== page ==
It’s this type of attitude that has made the Avenales Ranch a valuable place for scientific study. For nearly 50 years, researchers from the University of California have investigated various aspects of the thriving oak savannah at the ranch and its importance for wildlife and cattle.
Jim, a UC Berkeley alumnus in agricultural economics, helped design and execute an experiment in the early ’60s to test the validity of ranchers’ then-accepted belief that acorns were harmful for cattle to eat. His conclusion: “The presence of oak trees on a grazing range is beneficial.”
- PHOTOS BY STEVE. E. MILLER
- LIVING HISTORY : Cattle, oaks, and golden eagles share space with the remnants of historic homesteaders’ cabins on the 15-mile-long Avenales Ranch.
He points into the distance at a steep cliff topped by a flat, apparently treeless zone inaccessible to cattle, a place he noticed while riding his horse Annie. Always curious, the nonagenarian, along with ranch manager John Arnold, recently
shimmied and crawled up the nearly vertical cliff to investigate whether oaks are regenerating there in the absence of cattle.
The Sinton family occasionally plays host to a UC Cooperative Extension-sponsored workshop on oak regeneration, when the Avenales Ranch is open to the public for local people to learn more about how to grow oaks.
On a frosty December morning as a chilly north wind rustled across the tops of the twisted oaks, Jim’s son Steve Sinton explained the ranch management strategy to the several dozen people at the outdoor workshop.
Carrying on the family tradition of forward-thinking land care, Steve Sinton received a national Steward of the Land Award from Washington, D.C.-based American Farmland Trust in 2005 in recognition of his leadership in environmental stewardship and conservation.
“The cattle, the wildlife, the trees are all part of the ranch just like we are,” Steve said as workshop participants gathered around him. He emphasized the importance of keeping experienced ranchers on the ranch, saying, “They’ve already made mistakes, and they can pass on their experience to the next generation.”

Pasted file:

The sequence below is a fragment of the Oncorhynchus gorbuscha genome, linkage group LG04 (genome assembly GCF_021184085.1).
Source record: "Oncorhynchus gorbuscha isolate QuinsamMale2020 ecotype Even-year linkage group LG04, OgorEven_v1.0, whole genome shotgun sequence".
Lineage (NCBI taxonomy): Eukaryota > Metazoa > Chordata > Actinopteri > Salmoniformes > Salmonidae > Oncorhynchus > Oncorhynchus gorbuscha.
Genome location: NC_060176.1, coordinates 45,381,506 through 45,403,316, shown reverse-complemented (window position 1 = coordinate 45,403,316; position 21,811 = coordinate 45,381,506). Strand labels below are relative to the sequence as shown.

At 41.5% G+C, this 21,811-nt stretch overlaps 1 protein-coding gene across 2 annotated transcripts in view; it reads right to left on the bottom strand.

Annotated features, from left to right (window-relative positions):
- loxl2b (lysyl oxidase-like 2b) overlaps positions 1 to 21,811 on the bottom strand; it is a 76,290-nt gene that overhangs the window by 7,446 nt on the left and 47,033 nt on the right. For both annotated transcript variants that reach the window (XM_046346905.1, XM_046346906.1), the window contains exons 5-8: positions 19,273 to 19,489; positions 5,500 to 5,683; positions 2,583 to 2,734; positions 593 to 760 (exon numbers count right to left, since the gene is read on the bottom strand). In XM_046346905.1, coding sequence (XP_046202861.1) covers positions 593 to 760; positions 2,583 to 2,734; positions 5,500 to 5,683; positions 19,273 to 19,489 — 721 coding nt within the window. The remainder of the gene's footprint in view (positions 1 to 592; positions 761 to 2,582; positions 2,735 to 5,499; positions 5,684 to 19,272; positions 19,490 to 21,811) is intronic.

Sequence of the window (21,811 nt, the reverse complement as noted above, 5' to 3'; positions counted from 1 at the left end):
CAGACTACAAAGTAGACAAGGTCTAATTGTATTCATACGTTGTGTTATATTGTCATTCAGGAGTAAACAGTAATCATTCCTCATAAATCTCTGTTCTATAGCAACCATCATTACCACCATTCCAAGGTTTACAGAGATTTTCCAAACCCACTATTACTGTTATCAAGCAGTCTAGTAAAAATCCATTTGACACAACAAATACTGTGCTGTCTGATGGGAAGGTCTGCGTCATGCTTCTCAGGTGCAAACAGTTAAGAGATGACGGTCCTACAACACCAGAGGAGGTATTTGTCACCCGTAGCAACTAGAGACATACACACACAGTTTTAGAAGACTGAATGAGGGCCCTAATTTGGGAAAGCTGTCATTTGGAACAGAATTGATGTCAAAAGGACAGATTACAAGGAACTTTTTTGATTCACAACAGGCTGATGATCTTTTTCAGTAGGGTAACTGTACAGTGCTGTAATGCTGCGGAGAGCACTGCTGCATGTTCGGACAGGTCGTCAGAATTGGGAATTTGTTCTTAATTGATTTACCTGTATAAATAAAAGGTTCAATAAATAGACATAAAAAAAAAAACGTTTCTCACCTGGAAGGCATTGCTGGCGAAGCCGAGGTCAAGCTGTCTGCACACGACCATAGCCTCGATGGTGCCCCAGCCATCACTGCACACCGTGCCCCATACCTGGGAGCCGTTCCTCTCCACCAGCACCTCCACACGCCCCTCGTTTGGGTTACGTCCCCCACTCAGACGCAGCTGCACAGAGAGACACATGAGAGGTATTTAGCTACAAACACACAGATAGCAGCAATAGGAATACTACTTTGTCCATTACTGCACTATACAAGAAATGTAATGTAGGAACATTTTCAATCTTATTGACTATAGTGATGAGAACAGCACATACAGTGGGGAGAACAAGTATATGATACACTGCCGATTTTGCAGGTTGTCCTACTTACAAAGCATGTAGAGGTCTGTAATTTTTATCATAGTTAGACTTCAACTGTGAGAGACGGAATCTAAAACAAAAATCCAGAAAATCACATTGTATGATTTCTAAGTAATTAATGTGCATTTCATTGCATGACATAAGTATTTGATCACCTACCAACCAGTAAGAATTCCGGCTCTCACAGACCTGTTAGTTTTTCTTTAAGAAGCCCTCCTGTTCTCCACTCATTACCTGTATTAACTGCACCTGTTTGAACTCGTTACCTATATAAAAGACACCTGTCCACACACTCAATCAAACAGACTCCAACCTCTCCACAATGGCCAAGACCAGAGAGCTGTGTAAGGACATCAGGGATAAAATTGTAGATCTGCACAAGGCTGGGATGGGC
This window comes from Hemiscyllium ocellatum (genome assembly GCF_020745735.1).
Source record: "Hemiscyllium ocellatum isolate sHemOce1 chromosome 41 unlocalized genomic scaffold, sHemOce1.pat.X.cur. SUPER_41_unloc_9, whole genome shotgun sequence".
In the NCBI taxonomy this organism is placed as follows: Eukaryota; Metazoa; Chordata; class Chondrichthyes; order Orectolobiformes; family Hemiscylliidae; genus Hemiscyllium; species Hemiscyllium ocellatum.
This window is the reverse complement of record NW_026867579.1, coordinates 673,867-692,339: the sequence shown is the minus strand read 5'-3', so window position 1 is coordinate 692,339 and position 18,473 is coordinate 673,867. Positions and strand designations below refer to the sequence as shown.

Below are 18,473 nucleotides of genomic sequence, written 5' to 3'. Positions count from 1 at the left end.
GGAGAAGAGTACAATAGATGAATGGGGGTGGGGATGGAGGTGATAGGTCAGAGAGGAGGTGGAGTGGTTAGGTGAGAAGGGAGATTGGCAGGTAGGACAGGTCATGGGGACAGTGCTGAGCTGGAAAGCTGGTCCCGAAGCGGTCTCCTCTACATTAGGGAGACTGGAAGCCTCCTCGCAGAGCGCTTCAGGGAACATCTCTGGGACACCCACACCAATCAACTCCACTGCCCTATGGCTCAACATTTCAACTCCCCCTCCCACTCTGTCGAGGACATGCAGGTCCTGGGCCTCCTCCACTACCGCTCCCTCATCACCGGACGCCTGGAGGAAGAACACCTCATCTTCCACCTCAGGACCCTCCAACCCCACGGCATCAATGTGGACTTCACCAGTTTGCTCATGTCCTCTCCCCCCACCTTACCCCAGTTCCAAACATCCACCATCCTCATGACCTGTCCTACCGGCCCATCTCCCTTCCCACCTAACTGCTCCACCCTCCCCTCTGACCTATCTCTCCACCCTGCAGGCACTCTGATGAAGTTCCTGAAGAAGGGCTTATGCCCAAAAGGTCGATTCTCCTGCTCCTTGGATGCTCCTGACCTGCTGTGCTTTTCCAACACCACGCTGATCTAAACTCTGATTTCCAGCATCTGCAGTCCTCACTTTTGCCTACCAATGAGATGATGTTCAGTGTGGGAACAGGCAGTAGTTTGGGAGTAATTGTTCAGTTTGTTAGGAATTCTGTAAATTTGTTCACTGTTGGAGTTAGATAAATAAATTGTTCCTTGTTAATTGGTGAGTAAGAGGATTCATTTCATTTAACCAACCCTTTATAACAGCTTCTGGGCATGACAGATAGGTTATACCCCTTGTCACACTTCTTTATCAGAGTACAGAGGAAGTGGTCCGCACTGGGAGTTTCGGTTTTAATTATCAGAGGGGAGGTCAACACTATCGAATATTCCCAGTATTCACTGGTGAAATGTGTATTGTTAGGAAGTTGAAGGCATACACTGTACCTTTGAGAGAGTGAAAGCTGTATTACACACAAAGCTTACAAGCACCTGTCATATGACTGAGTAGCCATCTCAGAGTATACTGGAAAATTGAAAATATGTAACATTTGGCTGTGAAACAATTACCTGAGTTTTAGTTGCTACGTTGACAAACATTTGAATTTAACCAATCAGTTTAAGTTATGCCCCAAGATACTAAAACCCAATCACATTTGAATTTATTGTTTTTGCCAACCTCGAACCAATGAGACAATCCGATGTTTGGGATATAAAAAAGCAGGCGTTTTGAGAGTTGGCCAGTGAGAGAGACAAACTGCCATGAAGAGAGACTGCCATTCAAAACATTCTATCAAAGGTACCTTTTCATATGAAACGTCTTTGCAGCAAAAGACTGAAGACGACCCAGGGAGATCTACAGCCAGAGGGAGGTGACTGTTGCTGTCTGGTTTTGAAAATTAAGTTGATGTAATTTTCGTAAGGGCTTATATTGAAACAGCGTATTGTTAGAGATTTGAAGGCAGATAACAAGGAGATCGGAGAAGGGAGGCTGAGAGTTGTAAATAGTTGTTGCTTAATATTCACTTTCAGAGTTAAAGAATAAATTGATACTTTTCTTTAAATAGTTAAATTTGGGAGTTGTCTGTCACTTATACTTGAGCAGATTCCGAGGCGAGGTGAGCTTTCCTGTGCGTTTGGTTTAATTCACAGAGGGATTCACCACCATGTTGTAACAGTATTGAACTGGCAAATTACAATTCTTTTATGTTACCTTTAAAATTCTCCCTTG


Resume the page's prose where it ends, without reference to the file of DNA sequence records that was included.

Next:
Steve is interested these days in the long-term survival of the ranch’s magnificent white-trunked sycamore trees lining the riverbed along the headwaters of the Salinas River. Cattle sometimes browse on young sycamore trees, so he’s experimenting with restricting grazing to promote sycamore regeneration.
Developing an attachment to the land is crucial to keeping it in the family, he said. Succession planning is important, so the ranch can be passed on to the next generations without estate taxes breaking it up. Ranching families throughout the county are all learning about succession planning these days, with the SLO County Farm Bureau offering seminars in February and March.
Diversifying, rather than relying strictly on the cattle business, is another key strategy for long-term survival, Steve told the workshop. In addition to government grants available for “good husbandry,” another source of income is a ranch-based hunting club formed more than 20 years ago.
Two-thirds of the club’s 25 local members have been part of the group since its inception, hunting club member Larry Smith said.
“These are local people who care for the land and have come to love it. The landowner has a source of income, the sportsmen have a pleasant experience, and the ranch benefits too,” Smith added.
Hunting club members work to improve wildlife habitat on the ranch by creating and maintaining dozens of watering troughs, complete with special ramps so quail, doves, and other small animals can reach the water for a drink. These sportsmen pay attention to the bird and game populations to keep hunting at a sustainable level, Smith explained at the workshop.
A thriving tule elk population is also a draw for hunting club members. Once nearly extinct in California, the elk were first released at the Avenales Ranch by state Fish and Game officials 25 years ago, thanks to the Sintons’ desire to help the threatened species.
The growing consumer interest in organically raised, grassfed beef offers another possibility for the Sintons to increase income from the ranch, Steve said.
Back on the ranch tour, Jim stops at the old ranch house at lunchtime to talk with ranch manager John Arnold, who’s sitting in the dappled shade out front taking a break from the ranch chores with his daughter Karen and granddaughter Alex Avina, their dogs at their feet.